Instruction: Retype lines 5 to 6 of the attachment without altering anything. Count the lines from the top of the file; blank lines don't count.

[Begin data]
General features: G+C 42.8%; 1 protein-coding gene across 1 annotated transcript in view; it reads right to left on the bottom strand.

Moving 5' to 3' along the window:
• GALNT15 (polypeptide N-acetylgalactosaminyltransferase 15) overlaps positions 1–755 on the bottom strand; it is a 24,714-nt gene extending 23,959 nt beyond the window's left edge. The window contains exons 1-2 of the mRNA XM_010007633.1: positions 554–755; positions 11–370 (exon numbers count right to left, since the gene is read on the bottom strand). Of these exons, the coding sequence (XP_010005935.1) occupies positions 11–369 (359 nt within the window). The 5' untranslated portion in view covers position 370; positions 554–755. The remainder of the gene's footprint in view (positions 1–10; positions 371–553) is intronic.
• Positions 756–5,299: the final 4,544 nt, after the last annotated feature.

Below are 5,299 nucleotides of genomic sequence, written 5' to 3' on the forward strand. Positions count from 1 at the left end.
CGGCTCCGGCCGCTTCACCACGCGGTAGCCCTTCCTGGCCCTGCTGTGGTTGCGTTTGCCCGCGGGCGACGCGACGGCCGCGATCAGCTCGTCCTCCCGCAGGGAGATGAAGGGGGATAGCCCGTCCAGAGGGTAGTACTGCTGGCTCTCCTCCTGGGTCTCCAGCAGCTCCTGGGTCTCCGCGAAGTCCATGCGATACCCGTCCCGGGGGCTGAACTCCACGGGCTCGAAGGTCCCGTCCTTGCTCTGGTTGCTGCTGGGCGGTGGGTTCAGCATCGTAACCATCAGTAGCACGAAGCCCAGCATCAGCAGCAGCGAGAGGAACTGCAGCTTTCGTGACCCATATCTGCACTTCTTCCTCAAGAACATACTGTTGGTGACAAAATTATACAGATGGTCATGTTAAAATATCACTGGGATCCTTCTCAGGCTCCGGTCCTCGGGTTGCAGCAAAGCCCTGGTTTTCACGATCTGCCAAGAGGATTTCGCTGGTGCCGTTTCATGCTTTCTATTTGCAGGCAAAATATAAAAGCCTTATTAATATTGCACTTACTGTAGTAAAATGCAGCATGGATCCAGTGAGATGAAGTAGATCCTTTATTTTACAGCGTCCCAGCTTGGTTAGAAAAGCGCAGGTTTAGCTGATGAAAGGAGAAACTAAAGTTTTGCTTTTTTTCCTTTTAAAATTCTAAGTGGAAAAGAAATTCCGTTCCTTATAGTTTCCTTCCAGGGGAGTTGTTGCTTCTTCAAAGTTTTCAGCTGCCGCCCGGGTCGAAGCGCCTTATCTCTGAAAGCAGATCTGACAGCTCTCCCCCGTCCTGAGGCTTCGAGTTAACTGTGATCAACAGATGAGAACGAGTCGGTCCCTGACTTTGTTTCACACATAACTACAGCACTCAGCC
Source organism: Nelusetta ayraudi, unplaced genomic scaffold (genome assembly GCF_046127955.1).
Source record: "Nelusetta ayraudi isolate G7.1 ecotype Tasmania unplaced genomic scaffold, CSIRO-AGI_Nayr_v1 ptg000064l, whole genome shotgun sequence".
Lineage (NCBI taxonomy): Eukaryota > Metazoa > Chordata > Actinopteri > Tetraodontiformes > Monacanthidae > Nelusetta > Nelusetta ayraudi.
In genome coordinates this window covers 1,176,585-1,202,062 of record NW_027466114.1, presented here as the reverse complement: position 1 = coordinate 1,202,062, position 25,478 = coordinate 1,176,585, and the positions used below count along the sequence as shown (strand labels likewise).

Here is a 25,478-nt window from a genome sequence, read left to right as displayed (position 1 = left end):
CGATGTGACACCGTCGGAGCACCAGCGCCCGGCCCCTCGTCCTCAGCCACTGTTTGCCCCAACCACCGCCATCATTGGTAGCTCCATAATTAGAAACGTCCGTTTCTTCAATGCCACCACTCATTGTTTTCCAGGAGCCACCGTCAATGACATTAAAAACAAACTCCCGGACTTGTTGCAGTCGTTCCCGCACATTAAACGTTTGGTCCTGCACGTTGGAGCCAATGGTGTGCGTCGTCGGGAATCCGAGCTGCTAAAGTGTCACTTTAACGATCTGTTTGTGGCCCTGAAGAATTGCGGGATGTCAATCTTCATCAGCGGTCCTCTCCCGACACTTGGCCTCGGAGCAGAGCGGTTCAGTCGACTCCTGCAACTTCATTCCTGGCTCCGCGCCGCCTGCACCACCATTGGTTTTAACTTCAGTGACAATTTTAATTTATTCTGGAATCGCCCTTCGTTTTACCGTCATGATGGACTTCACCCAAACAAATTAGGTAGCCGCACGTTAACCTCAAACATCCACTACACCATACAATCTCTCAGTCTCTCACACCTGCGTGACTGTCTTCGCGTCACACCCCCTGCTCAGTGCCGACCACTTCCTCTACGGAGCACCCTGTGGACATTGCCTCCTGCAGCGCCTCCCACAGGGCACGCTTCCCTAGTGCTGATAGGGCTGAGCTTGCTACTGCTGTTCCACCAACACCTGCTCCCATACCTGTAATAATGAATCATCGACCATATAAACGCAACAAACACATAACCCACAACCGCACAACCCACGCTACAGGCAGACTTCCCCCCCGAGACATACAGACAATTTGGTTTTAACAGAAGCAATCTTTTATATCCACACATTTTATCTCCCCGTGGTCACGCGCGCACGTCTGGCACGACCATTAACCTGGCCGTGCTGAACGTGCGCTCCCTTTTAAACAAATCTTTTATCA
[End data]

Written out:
Below are 5,299 nucleotides of genomic sequence, written 5' to 3' on the forward strand. Positions count from 1 at the left end.
CGGCTCCGGCCGCTTCACCACGCGGTAGCCCTTCCTGGCCCTGCTGTGGTTGCGTTTGCCCGCGGGCGACGCGACGGCCGCGATCAGCTCGTCCTCCCGCAGGGAGATGAAGGGGGATAGCCCGTCCAGAGGGTAGTACTGCTGGCTCTCCTCCTGGGTCTCCAGCAGCTCCTGGGTCTCCGCGAAGTCCATGCGATACCCGTCCCGGGGGCTGAACTCCACGGGCTCGAAGGTCCCGTCCTTGCTCTGGTTGCTGCTGGGCGGTGGGTTCAGCATCGTAACCATCAGTAGCACGAAGCCCAGCATCAGCAGCAGCGAGAGGAACTGCAGCTTTCGTGACCCATATCTGCACTTCTTCCTCAAGAACATACTGTTGGTGACAAAATTATACAGATGGTCATGTTAAAATATCACTGGGATCCTTCTCAGGCTCCGGTCCTCGGGTTGCAGCAAAGCCCTGGTTTTCACGATCTGCCAAGAGGATTTCGCTGGTGCCGTTTCATGCTTTCTATTTGCAGGCAAAATATAAAAGCCTTATTAATATTGCACTTACTGTAGTAAAATGCAGCATGGATCCAGTGAGATGAAGTAGATCCTTTATTTTACAGCGTCCCAGCTTGGTTAGAAAAGCGCAGGTTTAGCTGATGAAAGGAGAAACTAAAGTTTTGCTTTTTTTCCTTTTAAAATTCTAAGTGGAAAAGAAATTCCGTTCCTTATAGTTTCCTTCCAGGGGAGTTGTTGCTTCTTCAAAGTTTTCAGCTGCCGCCCGGGTCGAAGCGCCTTATCTCTGAAAGCAGATCTGACAGCTCTCCCCCGTCCTGAGGCTTCGAGTTAACTGTGATCAACAGATGAGAACGAGTCGGTCCCTGACTTTGTTTCACACATAACTACAGCACTCAGCC